In Depth Analysis: CalculatedRisk Newsletter on Real Estate (Ad Free) Read it here.

Thursday, September 27, 2007

Who Should Pay the Rating Agencies?

by Tanta on 9/27/2007 09:48:00 AM

From the International Herald Tribune, we see that Congress is getting up on its hind legs and barking over the perennial issue of who pays for bond ratings:

Democratic and Republican senators said they were particularly concerned with one aspect of the agencies' business models: They get paid by the companies whose bonds they rate. That is like a film production company paying a critic to review a movie, and then using that review in its advertising, said Senator Jim Bunning, Republican of Kentucky.
Right. Because we all know that film critics' salaries are paid by surcharges on movie tickets, not newspaper advertising revenue. Whatever.

I really do want to know why those who believe that rating agency fees should be paid by investors, not issuers, believe that this is going to improve anything. I'm not defending the status quo; I'm legitimately curious. There's no context we can imagine in which, say, large institutional investors who pay the lion's share of those fees might not put pressure on the RAs to keep them from downgrading an outstanding issue, against which the investor doesn't really want to hold more reserves or capital? There are no transparency concerns when only those "accredited investors" who pay subscription fees can see rating benchmarks? (It's working so well for the hedge fund industry . . .) Issuers would somehow become unable to pressure the agencies for the "right" rating if they didn't directly pay those invoices? You know a clear, bright-line distinction between "issuers" and "investors" you could share with me? If Bear Stearns, say, buys tranches for its own trading account, and also issues them off its own shelf, what difference does it make which cost center cuts the checks to Moodys?

Let's contrast this situation with the highly satisfactory smooth working of consumer credit reports. The information in those reports is provided by creditors, not the individuals who are subject to them. The fee for use of that information is paid by subscribers--creditors, mostly--although they turn around and pass that cost onto applicants and borrowers. You pay the cost of lenders getting your credit report from a for-profit company who considers its information on you to be its property, not yours. In an environment of rampant identity theft and privacy violation--an environment caused, basically, by the existence of electronic repositories of sensitive data that consumers don't profit from, although they take the incalculable privacy risk--there can be no "transparency" of FICOs, and you wouldn't want there to be.

However, in an attempt to fight back, a whole industry of manipulating consumer credit ratings has sprung up, driven by both consumers wanting more or cheaper credit and lenders wanting more or more profitable borrowers. In all of this, the mortgage industry in particular is reeling from the results of its overreliance on FICOs, which were designed more for evaluating the risk of unsecured lending than mortgage lending, and that can rather easily be used to find not the most credit-worthy borrowers but the most profitable ones: those who do not default, but who run up balances sufficiently and pay enough periodic late fees to be a credit card issuer's dream come true. As more people are granted more unsecured credit by savy users of FICOs, the FICOs themselves "improve" for a class of borrowers who now want mortgage loans based on those FICOs.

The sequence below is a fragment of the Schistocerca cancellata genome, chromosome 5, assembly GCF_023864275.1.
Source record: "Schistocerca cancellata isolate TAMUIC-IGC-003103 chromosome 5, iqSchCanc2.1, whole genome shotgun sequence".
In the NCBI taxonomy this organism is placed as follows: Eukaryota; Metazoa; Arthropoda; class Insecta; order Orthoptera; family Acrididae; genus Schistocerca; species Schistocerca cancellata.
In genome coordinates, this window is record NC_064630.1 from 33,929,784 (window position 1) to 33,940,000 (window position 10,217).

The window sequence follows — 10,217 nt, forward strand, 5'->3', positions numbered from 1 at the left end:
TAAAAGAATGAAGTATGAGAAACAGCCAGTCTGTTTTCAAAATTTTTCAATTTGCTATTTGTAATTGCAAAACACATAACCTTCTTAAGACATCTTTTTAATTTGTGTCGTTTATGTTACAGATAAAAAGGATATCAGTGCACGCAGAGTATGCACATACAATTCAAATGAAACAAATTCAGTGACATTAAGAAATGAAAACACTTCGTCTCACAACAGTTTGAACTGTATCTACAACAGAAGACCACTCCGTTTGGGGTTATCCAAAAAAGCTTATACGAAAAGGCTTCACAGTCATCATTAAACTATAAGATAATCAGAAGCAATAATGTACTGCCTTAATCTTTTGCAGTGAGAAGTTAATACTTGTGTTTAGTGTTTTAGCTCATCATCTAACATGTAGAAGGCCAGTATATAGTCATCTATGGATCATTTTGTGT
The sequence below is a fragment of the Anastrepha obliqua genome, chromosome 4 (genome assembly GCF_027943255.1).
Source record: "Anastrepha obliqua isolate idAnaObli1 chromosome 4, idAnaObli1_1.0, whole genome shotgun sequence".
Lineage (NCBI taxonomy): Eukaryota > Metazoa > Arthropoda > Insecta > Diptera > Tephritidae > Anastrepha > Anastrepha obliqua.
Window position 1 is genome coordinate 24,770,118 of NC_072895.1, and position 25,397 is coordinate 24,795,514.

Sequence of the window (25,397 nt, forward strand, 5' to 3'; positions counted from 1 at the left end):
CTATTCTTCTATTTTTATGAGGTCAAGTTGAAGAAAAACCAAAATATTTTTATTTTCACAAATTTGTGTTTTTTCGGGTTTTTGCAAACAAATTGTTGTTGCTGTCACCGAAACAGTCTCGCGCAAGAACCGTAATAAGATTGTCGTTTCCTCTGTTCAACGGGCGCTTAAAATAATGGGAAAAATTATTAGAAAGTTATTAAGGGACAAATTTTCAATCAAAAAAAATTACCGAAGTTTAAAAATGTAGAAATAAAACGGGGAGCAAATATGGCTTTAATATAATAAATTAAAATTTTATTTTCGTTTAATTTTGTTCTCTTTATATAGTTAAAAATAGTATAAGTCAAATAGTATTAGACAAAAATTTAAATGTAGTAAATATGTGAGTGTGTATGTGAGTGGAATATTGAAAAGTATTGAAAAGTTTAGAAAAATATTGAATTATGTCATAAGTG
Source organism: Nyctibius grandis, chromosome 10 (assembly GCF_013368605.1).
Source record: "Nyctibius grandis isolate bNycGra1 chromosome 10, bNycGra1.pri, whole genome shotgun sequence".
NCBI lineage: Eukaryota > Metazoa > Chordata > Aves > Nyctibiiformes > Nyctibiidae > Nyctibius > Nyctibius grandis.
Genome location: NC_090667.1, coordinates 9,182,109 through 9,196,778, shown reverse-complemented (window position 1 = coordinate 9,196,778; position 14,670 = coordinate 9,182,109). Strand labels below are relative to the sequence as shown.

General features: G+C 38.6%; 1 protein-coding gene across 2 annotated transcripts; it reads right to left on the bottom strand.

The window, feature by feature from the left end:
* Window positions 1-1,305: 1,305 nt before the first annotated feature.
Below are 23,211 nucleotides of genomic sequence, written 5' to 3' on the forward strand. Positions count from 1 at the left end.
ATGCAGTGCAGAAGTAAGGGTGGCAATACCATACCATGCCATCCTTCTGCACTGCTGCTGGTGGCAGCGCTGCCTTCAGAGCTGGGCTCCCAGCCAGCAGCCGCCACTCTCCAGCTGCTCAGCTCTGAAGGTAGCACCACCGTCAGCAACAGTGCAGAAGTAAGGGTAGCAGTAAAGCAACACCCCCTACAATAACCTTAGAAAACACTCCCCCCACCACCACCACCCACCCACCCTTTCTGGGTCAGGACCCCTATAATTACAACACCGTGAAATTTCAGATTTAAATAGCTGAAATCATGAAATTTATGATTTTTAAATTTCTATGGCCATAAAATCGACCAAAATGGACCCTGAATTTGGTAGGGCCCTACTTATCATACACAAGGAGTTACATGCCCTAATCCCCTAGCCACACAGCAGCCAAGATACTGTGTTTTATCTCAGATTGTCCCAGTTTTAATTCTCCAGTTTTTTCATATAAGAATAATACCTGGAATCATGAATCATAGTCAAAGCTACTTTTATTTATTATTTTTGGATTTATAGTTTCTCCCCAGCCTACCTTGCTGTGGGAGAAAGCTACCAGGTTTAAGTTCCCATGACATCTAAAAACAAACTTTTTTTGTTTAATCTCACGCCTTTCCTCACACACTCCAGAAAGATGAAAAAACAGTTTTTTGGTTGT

Some of you may not know this, but there used to be a chronic problem with subprime mortgage servicers refusing to report data to the credit repositories. That meant that those borrowers who got a subprime loan and then paid it on time were not benefitting, since their credit record didn't show the on-time payments; when they went to refinance, they got put into another subprime loan. You would also find subprime servicers not reporting current balances, only original ones, making these borrowers look more indebted than they really were. It took Fannie and Freddie coming out with the declaration that they would no longer buy loans from seller/servicers who did not "full file report" to the credit bureaus to put a stop to this practice. Anyone who is convinced that users of ratings always have an interest in the accuracy of ratings should ponder this: there's always money to be made off of information asymmetry. It's fashionable these days to see bond investors as the hapless innocent victims of issuers and their lapdog rating agencies, but I'm old enough to have seen lenders who foot the bill for consumer credit reports going out of their way to make sure those reports didn't tell the whole picture.

I really want to know why we think subscriber-paid fees in the bond rating world is going to result in something we'll be happy with.